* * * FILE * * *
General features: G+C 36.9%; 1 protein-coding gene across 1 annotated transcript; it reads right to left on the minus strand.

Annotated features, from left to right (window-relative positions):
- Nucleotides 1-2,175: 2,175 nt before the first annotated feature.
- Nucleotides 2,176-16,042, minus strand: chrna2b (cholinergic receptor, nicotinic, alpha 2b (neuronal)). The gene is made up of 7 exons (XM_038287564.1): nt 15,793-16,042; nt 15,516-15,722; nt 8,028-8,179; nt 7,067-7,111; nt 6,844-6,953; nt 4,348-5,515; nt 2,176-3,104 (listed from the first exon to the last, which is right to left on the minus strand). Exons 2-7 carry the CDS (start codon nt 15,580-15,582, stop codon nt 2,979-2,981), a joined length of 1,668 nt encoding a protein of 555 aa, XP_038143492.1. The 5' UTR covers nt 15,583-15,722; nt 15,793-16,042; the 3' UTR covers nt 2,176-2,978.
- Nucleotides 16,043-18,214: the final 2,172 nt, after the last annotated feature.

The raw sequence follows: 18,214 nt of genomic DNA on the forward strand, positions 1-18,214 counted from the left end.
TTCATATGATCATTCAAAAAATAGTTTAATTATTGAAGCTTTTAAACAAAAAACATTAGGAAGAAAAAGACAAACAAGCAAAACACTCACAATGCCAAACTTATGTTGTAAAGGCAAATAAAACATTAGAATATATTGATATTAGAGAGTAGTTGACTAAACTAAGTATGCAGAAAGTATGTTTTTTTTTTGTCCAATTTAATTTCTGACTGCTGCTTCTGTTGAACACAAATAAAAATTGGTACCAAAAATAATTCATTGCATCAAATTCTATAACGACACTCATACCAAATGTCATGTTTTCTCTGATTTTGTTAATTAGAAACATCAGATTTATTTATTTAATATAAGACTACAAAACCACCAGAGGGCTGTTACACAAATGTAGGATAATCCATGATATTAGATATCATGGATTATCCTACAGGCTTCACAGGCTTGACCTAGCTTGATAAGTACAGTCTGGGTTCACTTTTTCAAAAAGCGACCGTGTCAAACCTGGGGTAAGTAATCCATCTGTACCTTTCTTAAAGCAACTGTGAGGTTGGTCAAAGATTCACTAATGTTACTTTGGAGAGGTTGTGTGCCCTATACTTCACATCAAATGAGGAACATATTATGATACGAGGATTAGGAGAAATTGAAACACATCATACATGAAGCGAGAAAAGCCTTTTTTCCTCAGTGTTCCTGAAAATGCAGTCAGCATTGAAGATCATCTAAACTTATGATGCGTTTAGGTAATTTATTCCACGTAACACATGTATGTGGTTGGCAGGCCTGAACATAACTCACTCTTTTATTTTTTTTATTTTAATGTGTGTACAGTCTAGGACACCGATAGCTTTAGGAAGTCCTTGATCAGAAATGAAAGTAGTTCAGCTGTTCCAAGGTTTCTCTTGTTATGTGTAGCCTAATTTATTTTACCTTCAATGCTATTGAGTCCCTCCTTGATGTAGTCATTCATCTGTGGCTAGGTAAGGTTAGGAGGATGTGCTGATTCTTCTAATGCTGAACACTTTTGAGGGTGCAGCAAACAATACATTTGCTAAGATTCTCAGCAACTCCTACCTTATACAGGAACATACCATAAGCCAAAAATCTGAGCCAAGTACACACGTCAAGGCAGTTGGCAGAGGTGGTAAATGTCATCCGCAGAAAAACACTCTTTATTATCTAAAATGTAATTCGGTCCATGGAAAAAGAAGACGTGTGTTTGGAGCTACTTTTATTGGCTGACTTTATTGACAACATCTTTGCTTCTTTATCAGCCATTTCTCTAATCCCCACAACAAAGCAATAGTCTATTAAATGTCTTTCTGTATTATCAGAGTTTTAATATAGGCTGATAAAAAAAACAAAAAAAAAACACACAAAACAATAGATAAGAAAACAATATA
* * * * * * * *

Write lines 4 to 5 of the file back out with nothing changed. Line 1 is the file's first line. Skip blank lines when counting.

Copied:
- Nucleotides 2,176-16,042, minus strand: chrna2b (cholinergic receptor, nicotinic, alpha 2b (neuronal)). The gene is made up of 7 exons (XM_038287564.1): nt 15,793-16,042; nt 15,516-15,722; nt 8,028-8,179; nt 7,067-7,111; nt 6,844-6,953; nt 4,348-5,515; nt 2,176-3,104 (listed from the first exon to the last, which is right to left on the minus strand). Exons 2-7 carry the CDS (start codon nt 15,580-15,582, stop codon nt 2,979-2,981), a joined length of 1,668 nt encoding a protein of 555 aa, XP_038143492.1. The 5' UTR covers nt 15,583-15,722; nt 15,793-16,042; the 3' UTR covers nt 2,176-2,978.
- Nucleotides 16,043-18,214: the final 2,172 nt, after the last annotated feature.